My complaint to MIT – part 1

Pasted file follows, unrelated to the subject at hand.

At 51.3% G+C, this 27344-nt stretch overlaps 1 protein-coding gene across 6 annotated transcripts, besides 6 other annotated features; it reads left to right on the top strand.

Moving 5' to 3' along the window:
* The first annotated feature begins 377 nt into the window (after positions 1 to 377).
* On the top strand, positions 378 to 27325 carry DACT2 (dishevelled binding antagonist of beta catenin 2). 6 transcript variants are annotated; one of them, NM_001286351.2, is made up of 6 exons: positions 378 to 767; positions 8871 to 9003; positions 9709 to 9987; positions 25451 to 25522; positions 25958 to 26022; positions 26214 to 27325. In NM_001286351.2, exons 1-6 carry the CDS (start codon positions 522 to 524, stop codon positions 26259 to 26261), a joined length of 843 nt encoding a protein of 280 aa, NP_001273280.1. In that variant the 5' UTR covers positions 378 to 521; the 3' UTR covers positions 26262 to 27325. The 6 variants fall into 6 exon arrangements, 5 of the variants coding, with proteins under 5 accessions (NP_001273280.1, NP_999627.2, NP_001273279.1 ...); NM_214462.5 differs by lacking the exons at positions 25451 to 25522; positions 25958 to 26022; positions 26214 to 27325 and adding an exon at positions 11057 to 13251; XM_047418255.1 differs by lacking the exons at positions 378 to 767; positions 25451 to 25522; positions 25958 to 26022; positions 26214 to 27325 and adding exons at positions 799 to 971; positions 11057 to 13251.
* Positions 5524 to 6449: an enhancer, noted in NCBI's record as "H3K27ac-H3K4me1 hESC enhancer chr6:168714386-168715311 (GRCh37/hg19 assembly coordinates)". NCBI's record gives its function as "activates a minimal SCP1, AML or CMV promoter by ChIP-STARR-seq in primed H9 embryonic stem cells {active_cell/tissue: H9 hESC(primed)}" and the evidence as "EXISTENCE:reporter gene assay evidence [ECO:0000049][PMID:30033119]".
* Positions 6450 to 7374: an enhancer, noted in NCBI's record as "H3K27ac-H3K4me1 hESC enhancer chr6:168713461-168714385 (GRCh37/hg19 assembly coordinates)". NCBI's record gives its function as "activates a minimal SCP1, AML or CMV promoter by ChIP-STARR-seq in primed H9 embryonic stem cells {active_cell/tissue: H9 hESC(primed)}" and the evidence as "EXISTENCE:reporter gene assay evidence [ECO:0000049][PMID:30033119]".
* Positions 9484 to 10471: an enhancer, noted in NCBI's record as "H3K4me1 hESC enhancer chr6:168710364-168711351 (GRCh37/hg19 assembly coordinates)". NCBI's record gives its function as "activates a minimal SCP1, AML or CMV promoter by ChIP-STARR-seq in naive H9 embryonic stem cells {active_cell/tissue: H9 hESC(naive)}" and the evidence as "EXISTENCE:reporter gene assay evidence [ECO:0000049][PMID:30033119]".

This is a transcript of my first (successful) email to MIT complaining about Professor Richard Lindzen (dated 9 March 2012): ————— Professor Van der Hilst Department Head and Schlumberger Professor of Earth Sciences Massachusetts Institute of Technology Boston, MA Dear Professor Van der Hilst, Complaint of Academic Misconduct and/or Dishonesty against Professor Richard S Lindzen, pursuant to Section 689 (Falsification) of the National Science Foundation Regulations on Misconduct. With my thanks to your Departmental Secretary, who gave me your email address, I hereby wish to make the above complaint arising from my attendance, as an invited guest, at a meeting in the Palace of Westminster of 22 February 2012, at which Professor Lindzen gave a presentation entitled Global Warming: How to approach the science (Climate Models and the Evidence?). Please note that I have previously sent an email like this to policies@mit.edu but I think this must be the cyberspace equivalent of a bAltman hole. However, now certain that I have got an appropriate email address, I would appreciate confirmation by return email that you are investigating it. Not only was I extremely concerned by what appears to have been a blatantly hypocritical, obfuscatory, and misleading presentation, I have since discovered that Professor Lindzen has given this talk, or something very much like it, on at least two previous occasions: 1. At the Heartland Institute’s 4th International Climate Change Conference in May 2010; and 2. In testimony to US House Subcommittee on Science and Technology hearing in November 2010. I have now sent Professor Lindzen 3 emails (on 23 and 25 February, and 5 March but, as yet I have had no explanation – let alone a satisfactory one – for the issues I have raised in my emails to him. Transcripts of my 3 emails have already been published on my Anthropocene Reality Blog (on the politics and psychology underlying the denial of all our environmental problems) as follows: An open letter to Richard Lindzen (28 February 2012) – 1800 word email with questions from me. Prof. Lindzen – try this instead! (29 February 2012) – Many of my questions re-formulated as 17 simple statements via which I invited Professor Lindzen to explain his position. There is no cause for concern? You cannot be serious! (5 March 2012) – about 900 words – plus some very interesting comments from me and others. In addition to all of the above, with my thanks to Fay Kelly Tuncay (who organised the meeting), there is a video of the question and answer session that followed the presentation, in which you can see me attempting to address what I felt to be Professor Lindzen’s misrepresentation and/or obfuscation of relevant palaeoclimatic data and, consequently, being prevented from asking a question. This video and comments relating to it may be found in the comments section beneath Lindzengate – an update report (8 March 2012). If nothing else, Professor Lindzen’s repetitive divergence from – and ridicule of – the genuine scientific consensus regarding the nature, scale and urgency of the problem we face (i.e. anthropogenic climate disruption) and/or his invocation of conspiracy theory as a grounds for dismissing the validity and reliability of that consensus would appear to be in severe danger of damaging the international reputation of your highly-esteemed establishment. Furthermore, because I consider this to be such a gravely important issue with global consequences, if I do not receive such a confirmation, or alternative directions, from you by 1600hrs GMT on Monday 19 March 2012 (10 calendar days from today), I shall forward this email to Suzanne Goldenberg (US Environmental Correspondent for the Guardian newspaper) and a number of equivalent journalists in the UK, suggesting that they publish it forthwith because, in the continuing absence of a satisfactory explanation from him, I am inclined to think that Professor Lindzen appears to be part of an organised campaign to downplay, deny and/or dismiss anthropogenic climate change being orchestrated by right-wing, ideologically-prejudiced Conservative Think Tanks (CTTs) such as the Heartland Institute and the CATO Institute. I have reached this conclusion, in no small part, as a result of my reading of research done by Peter Jacques et al., the findings of which may be summarised as follows: In prefacing their research, Jacques et al. observed that… “Since environmentalism is unique among social movements in its heavy reliance on scientific evidence to support its claims… it is not surprising that CTTs would launch a direct assault on environmental science by promoting environmental scepticism…” (2008: 353). Furthermore, based on their findings, they concluded that: “Environmental scepticism is an elite-driven reaction to global environmentalism, organised by core actors within the conservative movement. Promoting scepticism is a key tactic of the anti-environmental counter-movement co-ordinated by CTTs…” (ibid: 364). Jacques has also highlighted the central aim of CTTs as being to cause confusion and doubt amongst the general public, in order to prevent the creation of a popular mandate for change (i.e. achieved by using a tactic developed by the tobacco industry of countering supposedly “junk” science with their “sound” science), which he refers to as the “science trap” (2009: 148). Based on the findings of the research published in 2008, Jacques therefore also concluded that environmental scepticism is a social counter-movement that uses CTTs to provide “political insulation for industry and ideology from public scrutiny”; and that this deliberate obfuscation stems from a realisation that “anti-environmentalism is an attitude that most citizens would consider a violation of the public interest” (2009: 169). However, Jacques does not blame the CTTs for the ecological crisis he feels we face, as they have merely exploited a dominant social paradigm; “because neoliberal globalism and its logic are protected from critique” (ibid: 119). In concluding, may I take the opportunity to apologise for any intemperate and/or emotive remarks I may have made on my blog; and assure you that these are indicative of my concern for the future habitability of planet Earth. They should not be interpreted as in any way hostile to Professor Lindzen personally, as I am not seeking to attack the messengers; only what I – and the vast majority of relevantly-qualified climate scientists – consider to be a dangerously erroneous message. I therefore trust that I may hear from you in the very near future. Yours very sincerely, [etc]. References: Jacques, P. et al (2008), ‘The organisation of denial: Conservative think tanks and environmental scepticism’, Environmental Politics, 17(3), pp.349-385. Jacques, P. (2009), Environmental Skepticism: Ecology, Power and Public Life. Farnham: Ashgate. ———————- When I did not get any response to this, I sent a second email on Tuesday 13 March 2012, which I will post here tomorrow.